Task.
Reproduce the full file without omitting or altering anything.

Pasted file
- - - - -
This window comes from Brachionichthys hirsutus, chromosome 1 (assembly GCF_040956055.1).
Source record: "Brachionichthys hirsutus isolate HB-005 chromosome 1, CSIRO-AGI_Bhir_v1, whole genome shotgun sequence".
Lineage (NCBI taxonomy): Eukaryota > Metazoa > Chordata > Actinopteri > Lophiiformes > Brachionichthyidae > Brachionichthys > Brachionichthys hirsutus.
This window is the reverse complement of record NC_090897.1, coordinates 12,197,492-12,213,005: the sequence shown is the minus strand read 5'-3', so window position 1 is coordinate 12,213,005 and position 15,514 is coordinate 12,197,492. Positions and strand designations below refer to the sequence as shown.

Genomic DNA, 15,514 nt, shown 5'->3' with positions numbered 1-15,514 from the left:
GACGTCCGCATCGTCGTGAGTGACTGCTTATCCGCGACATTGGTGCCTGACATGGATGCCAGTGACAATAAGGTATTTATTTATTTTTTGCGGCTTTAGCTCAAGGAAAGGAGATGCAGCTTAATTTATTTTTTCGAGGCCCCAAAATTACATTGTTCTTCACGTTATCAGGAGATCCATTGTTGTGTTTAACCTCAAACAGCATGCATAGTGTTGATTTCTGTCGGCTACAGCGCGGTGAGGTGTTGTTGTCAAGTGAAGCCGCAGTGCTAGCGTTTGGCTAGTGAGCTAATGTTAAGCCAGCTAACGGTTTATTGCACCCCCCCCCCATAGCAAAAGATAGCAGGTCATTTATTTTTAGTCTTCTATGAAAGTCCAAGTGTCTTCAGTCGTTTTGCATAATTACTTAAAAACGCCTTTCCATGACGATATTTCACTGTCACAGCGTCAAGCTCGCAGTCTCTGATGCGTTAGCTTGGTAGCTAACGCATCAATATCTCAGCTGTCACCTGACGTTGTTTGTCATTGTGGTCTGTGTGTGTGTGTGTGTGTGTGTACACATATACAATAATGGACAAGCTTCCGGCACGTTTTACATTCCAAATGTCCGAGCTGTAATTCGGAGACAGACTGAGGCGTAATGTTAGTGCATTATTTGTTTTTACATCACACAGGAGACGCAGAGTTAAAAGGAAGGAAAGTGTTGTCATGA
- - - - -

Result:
This window comes from Brachionichthys hirsutus, chromosome 1 (assembly GCF_040956055.1).
Source record: "Brachionichthys hirsutus isolate HB-005 chromosome 1, CSIRO-AGI_Bhir_v1, whole genome shotgun sequence".
Lineage (NCBI taxonomy): Eukaryota > Metazoa > Chordata > Actinopteri > Lophiiformes > Brachionichthyidae > Brachionichthys > Brachionichthys hirsutus.
This window is the reverse complement of record NC_090897.1, coordinates 12,197,492-12,213,005: the sequence shown is the minus strand read 5'-3', so window position 1 is coordinate 12,213,005 and position 15,514 is coordinate 12,197,492. Positions and strand designations below refer to the sequence as shown.

Genomic DNA, 15,514 nt, shown 5'->3' with positions numbered 1-15,514 from the left:
GACGTCCGCATCGTCGTGAGTGACTGCTTATCCGCGACATTGGTGCCTGACATGGATGCCAGTGACAATAAGGTATTTATTTATTTTTTGCGGCTTTAGCTCAAGGAAAGGAGATGCAGCTTAATTTATTTTTTCGAGGCCCCAAAATTACATTGTTCTTCACGTTATCAGGAGATCCATTGTTGTGTTTAACCTCAAACAGCATGCATAGTGTTGATTTCTGTCGGCTACAGCGCGGTGAGGTGTTGTTGTCAAGTGAAGCCGCAGTGCTAGCGTTTGGCTAGTGAGCTAATGTTAAGCCAGCTAACGGTTTATTGCACCCCCCCCCCATAGCAAAAGATAGCAGGTCATTTATTTTTAGTCTTCTATGAAAGTCCAAGTGTCTTCAGTCGTTTTGCATAATTACTTAAAAACGCCTTTCCATGACGATATTTCACTGTCACAGCGTCAAGCTCGCAGTCTCTGATGCGTTAGCTTGGTAGCTAACGCATCAATATCTCAGCTGTCACCTGACGTTGTTTGTCATTGTGGTCTGTGTGTGTGTGTGTGTGTGTGTACACATATACAATAATGGACAAGCTTCCGGCACGTTTTACATTCCAAATGTCCGAGCTGTAATTCGGAGACAGACTGAGGCGTAATGTTAGTGCATTATTTGTTTTTACATCACACAGGAGACGCAGAGTTAAAAGGAAGGAAAGTGTTGTCATGA